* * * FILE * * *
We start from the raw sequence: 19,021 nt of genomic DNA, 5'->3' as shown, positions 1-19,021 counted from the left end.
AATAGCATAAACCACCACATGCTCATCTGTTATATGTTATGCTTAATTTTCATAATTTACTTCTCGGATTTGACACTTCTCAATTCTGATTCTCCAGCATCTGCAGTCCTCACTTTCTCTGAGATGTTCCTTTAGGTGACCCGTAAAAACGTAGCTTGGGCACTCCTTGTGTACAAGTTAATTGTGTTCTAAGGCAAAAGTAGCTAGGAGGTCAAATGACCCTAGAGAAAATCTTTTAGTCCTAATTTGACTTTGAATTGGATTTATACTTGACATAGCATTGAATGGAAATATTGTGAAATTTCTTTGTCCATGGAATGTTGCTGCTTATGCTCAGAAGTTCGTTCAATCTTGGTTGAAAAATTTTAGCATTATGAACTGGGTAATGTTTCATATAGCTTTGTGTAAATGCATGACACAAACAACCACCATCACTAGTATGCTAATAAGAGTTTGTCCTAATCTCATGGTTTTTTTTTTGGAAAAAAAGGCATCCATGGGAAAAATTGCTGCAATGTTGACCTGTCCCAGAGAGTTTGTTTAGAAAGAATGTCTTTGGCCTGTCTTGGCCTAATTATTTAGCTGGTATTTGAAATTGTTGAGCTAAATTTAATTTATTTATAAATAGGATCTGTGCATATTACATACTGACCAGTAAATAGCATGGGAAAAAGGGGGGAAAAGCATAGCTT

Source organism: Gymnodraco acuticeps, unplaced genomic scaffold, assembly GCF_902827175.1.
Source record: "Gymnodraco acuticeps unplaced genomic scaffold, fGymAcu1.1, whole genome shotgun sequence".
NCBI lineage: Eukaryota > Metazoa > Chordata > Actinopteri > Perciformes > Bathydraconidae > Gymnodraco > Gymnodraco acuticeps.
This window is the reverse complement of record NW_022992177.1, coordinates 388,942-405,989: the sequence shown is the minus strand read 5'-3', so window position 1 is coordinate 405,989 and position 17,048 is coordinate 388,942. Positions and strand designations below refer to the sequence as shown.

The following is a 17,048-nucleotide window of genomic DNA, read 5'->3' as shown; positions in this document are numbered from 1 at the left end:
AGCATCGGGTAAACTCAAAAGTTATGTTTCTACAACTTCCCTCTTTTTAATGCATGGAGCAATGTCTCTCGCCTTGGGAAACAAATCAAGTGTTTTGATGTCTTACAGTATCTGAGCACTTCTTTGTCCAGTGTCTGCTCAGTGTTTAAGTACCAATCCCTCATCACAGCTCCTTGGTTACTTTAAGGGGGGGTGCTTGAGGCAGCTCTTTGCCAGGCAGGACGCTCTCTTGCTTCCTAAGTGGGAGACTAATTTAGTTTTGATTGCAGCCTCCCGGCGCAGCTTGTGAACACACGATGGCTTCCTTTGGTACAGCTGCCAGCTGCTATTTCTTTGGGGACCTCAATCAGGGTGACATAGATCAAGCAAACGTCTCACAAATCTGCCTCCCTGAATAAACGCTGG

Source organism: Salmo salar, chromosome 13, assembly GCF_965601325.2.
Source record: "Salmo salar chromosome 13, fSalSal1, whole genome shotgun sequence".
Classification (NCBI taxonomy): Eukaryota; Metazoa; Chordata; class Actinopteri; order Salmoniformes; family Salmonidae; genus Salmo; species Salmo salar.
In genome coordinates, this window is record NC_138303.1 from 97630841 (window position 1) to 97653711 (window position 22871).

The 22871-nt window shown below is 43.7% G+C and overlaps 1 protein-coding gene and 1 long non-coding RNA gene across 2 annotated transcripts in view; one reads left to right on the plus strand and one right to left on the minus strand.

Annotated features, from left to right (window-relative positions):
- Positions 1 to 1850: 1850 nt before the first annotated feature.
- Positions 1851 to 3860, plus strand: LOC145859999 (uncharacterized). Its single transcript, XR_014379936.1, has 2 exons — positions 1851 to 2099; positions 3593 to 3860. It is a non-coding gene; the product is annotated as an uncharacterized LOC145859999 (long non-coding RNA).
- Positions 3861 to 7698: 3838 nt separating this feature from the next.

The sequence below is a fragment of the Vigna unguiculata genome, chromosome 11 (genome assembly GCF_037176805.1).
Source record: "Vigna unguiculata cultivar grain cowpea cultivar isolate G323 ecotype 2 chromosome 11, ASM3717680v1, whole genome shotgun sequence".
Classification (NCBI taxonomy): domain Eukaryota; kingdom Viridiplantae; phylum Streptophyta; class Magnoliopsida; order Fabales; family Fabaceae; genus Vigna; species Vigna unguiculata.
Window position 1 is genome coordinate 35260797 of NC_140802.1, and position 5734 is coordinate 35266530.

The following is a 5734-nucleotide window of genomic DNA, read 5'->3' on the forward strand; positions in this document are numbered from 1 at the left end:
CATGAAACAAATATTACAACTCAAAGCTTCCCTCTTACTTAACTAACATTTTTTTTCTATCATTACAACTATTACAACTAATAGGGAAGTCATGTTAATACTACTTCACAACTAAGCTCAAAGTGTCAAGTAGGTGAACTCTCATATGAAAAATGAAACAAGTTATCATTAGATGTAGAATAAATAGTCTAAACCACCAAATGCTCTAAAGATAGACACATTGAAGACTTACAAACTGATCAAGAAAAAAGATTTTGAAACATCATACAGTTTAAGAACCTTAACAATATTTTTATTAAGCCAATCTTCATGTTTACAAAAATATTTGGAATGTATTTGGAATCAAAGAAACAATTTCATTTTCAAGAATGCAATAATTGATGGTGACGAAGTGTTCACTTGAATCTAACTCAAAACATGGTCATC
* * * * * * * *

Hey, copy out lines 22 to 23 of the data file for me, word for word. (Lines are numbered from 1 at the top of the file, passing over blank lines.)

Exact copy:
The following is a 5734-nucleotide window of genomic DNA, read 5'->3' on the forward strand; positions in this document are numbered from 1 at the left end:
CATGAAACAAATATTACAACTCAAAGCTTCCCTCTTACTTAACTAACATTTTTTTTCTATCATTACAACTATTACAACTAATAGGGAAGTCATGTTAATACTACTTCACAACTAAGCTCAAAGTGTCAAGTAGGTGAACTCTCATATGAAAAATGAAACAAGTTATCATTAGATGTAGAATAAATAGTCTAAACCACCAAATGCTCTAAAGATAGACACATTGAAGACTTACAAACTGATCAAGAAAAAAGATTTTGAAACATCATACAGTTTAAGAACCTTAACAATATTTTTATTAAGCCAATCTTCATGTTTACAAAAATATTTGGAATGTATTTGGAATCAAAGAAACAATTTCATTTTCAAGAATGCAATAATTGATGGTGACGAAGTGTTCACTTGAATCTAACTCAAAACATGGTCATC